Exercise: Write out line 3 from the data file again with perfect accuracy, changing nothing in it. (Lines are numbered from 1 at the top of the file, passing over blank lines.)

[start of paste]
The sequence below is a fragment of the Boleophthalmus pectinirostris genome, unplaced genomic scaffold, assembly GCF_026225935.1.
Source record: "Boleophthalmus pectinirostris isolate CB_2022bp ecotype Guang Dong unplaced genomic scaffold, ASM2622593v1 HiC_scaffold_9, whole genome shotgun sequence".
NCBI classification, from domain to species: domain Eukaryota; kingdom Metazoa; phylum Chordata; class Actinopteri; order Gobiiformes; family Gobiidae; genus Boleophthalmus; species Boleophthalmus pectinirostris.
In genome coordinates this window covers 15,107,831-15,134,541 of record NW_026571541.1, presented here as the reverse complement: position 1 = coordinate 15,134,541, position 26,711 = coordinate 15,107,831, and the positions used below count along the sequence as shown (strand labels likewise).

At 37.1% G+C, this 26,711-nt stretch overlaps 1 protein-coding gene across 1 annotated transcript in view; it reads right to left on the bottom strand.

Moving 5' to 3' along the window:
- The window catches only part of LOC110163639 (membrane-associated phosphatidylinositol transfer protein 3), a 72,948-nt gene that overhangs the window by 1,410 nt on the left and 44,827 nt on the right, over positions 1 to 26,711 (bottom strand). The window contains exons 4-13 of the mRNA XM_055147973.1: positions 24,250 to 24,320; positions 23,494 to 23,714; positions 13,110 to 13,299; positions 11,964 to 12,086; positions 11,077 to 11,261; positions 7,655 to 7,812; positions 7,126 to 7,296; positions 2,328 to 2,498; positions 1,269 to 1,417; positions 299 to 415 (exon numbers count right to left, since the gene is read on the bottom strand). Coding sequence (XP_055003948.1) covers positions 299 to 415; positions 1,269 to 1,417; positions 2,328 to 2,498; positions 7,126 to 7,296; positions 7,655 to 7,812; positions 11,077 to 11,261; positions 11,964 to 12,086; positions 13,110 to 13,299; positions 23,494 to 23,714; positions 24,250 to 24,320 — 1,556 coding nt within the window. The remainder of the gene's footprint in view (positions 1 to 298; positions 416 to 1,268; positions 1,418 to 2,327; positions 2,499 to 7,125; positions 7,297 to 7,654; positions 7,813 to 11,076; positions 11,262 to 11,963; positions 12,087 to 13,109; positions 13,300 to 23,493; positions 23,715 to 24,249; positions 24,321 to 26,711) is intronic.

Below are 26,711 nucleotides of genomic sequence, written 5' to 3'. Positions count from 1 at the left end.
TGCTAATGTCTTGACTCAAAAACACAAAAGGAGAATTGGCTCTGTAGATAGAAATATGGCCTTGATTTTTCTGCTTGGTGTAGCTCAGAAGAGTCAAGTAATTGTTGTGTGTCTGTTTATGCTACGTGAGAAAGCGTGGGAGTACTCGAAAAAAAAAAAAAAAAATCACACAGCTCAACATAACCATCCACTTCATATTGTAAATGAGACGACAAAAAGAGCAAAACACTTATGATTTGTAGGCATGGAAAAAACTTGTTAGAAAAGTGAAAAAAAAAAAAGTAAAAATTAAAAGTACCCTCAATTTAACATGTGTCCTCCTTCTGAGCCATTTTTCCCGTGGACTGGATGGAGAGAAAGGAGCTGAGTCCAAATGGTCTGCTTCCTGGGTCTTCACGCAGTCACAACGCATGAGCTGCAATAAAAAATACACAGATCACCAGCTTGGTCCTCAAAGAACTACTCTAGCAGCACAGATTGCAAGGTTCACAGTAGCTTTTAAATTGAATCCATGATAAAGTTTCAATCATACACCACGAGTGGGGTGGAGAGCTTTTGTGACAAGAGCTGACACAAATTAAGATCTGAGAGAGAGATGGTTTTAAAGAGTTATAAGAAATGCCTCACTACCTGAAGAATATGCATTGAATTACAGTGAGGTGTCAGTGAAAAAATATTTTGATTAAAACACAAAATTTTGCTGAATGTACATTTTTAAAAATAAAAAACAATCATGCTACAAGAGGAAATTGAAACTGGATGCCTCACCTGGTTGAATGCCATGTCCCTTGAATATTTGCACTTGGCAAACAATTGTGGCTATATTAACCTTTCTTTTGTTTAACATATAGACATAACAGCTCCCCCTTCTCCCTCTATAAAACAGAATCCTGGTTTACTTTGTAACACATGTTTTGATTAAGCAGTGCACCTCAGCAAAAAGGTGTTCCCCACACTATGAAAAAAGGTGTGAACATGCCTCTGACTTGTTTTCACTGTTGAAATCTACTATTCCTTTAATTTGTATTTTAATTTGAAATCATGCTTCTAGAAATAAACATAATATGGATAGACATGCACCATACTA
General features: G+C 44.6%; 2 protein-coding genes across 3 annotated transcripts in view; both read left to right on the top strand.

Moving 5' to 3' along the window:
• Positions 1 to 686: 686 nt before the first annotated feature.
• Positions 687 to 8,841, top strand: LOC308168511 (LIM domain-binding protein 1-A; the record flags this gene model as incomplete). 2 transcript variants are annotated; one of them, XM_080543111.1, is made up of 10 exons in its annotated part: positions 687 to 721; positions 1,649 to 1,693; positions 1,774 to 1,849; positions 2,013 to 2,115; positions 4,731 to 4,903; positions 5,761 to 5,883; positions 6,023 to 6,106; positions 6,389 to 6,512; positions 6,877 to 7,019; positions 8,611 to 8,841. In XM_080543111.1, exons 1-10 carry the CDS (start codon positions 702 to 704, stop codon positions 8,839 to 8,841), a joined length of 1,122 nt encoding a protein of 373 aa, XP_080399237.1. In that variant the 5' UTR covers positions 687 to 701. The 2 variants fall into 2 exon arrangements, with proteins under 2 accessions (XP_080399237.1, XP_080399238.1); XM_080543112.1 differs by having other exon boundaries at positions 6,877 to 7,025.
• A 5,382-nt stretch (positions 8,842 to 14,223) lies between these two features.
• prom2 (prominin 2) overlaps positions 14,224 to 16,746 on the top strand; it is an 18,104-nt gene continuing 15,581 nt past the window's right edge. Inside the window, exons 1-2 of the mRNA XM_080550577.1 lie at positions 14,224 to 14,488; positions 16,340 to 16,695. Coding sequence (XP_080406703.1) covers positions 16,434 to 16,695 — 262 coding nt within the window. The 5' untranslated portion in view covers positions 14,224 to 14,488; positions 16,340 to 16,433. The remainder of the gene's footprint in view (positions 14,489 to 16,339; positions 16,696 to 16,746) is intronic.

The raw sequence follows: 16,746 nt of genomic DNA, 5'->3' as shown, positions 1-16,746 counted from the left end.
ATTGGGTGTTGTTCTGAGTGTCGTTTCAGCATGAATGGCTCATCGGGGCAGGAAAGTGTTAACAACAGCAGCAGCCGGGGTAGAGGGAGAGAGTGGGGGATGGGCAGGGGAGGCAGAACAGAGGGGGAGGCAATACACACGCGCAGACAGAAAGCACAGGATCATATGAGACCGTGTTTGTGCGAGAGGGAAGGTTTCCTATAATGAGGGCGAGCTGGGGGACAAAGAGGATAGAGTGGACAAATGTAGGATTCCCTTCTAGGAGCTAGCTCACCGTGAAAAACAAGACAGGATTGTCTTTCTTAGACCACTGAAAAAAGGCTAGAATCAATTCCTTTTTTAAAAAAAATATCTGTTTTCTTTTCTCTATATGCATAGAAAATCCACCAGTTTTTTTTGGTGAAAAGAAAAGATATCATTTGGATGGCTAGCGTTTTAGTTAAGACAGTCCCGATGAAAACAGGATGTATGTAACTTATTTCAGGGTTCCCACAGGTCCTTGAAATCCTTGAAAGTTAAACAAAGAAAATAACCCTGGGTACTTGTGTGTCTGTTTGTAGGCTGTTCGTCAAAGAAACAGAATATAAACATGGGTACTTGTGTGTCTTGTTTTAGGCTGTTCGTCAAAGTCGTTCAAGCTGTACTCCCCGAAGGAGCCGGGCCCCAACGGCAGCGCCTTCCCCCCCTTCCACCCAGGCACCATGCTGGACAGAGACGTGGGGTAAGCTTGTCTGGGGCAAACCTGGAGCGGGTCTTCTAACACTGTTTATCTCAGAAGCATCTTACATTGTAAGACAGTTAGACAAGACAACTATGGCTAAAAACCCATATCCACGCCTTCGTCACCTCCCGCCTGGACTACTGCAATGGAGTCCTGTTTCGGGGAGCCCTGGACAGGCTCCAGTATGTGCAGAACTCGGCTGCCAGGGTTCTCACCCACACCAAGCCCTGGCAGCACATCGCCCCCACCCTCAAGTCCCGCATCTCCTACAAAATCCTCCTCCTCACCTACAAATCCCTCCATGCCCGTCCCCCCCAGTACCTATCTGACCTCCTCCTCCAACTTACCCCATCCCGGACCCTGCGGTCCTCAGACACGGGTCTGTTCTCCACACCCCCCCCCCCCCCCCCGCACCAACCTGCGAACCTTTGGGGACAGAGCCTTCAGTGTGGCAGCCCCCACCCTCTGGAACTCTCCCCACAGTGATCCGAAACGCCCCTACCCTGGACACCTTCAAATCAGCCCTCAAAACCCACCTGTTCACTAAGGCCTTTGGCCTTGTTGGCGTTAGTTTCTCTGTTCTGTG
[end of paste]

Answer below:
NCBI classification, from domain to species: domain Eukaryota; kingdom Metazoa; phylum Chordata; class Actinopteri; order Gobiiformes; family Gobiidae; genus Boleophthalmus; species Boleophthalmus pectinirostris.